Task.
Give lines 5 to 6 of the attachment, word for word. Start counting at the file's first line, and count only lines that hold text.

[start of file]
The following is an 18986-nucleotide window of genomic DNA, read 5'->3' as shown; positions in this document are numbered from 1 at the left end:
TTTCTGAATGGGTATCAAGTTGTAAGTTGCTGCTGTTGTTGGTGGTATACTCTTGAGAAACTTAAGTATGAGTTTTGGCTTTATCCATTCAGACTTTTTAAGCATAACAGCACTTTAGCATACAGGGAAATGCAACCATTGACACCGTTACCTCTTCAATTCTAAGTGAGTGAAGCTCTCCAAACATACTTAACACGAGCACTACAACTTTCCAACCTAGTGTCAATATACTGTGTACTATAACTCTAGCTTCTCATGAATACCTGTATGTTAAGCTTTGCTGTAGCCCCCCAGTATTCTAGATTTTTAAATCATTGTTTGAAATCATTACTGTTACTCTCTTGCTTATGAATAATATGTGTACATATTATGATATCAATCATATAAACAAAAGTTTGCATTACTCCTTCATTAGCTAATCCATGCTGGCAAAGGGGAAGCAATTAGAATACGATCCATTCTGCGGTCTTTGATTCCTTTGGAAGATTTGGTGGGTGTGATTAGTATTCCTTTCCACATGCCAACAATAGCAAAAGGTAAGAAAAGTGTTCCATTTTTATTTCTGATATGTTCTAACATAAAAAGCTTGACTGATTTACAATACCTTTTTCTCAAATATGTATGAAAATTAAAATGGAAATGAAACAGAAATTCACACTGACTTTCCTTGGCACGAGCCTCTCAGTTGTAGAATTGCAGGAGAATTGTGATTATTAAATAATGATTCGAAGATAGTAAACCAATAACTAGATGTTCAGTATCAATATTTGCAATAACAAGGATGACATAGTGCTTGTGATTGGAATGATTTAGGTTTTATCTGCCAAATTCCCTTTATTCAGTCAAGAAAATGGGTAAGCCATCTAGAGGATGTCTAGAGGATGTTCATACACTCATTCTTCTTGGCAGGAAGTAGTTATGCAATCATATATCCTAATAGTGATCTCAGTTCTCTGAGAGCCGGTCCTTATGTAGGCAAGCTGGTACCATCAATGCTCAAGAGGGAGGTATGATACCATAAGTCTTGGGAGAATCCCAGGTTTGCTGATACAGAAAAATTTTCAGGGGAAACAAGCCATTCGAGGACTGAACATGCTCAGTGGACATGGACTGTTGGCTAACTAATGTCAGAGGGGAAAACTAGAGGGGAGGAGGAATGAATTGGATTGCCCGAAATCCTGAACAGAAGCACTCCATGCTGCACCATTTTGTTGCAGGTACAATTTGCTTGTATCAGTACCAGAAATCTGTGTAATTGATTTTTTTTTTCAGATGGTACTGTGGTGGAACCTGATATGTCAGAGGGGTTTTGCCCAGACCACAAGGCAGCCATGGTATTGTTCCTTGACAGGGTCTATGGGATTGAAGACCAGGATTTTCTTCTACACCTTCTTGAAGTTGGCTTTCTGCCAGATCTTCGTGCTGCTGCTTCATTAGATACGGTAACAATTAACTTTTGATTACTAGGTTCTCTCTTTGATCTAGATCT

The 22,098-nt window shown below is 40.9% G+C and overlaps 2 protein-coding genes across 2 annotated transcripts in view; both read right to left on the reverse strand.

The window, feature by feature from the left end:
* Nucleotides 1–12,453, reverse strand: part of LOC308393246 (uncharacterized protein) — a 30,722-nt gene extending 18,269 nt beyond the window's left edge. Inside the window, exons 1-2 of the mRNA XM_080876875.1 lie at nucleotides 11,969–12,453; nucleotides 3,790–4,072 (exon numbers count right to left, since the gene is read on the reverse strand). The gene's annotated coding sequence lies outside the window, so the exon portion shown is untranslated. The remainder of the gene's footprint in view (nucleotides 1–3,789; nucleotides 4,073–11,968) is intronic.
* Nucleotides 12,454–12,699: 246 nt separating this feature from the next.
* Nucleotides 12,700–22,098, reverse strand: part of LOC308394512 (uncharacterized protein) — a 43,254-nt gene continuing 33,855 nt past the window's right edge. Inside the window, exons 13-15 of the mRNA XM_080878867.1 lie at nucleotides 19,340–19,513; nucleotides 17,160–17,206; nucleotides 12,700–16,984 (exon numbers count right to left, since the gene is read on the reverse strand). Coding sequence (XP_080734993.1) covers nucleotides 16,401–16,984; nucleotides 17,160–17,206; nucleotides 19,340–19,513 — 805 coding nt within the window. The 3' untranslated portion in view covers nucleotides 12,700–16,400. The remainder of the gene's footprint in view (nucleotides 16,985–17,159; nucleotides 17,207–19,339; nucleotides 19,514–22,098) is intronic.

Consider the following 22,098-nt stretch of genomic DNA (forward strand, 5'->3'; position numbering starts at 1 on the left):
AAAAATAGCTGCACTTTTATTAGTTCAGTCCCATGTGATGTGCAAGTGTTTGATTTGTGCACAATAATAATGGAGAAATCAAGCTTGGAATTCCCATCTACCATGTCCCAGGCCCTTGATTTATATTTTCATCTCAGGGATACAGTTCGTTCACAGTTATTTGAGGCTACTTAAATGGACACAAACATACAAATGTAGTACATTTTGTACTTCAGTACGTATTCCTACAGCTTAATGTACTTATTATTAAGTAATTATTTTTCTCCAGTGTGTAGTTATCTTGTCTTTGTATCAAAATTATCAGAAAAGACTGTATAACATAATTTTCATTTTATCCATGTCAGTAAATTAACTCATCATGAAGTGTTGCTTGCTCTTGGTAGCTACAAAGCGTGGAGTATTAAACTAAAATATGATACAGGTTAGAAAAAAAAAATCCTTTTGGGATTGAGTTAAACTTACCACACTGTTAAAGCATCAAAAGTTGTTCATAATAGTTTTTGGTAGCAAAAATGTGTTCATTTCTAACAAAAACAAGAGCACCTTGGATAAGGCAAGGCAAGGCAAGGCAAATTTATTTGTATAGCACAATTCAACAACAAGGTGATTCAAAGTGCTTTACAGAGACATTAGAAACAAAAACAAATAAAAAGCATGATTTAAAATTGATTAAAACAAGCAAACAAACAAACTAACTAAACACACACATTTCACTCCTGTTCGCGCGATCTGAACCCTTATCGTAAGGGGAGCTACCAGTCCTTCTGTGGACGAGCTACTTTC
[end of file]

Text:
* Nucleotides 1–12,453, reverse strand: part of LOC308393246 (uncharacterized protein) — a 30,722-nt gene extending 18,269 nt beyond the window's left edge. Inside the window, exons 1-2 of the mRNA XM_080876875.1 lie at nucleotides 11,969–12,453; nucleotides 3,790–4,072 (exon numbers count right to left, since the gene is read on the reverse strand). The gene's annotated coding sequence lies outside the window, so the exon portion shown is untranslated. The remainder of the gene's footprint in view (nucleotides 1–3,789; nucleotides 4,073–11,968) is intronic.
* Nucleotides 12,454–12,699: 246 nt separating this feature from the next.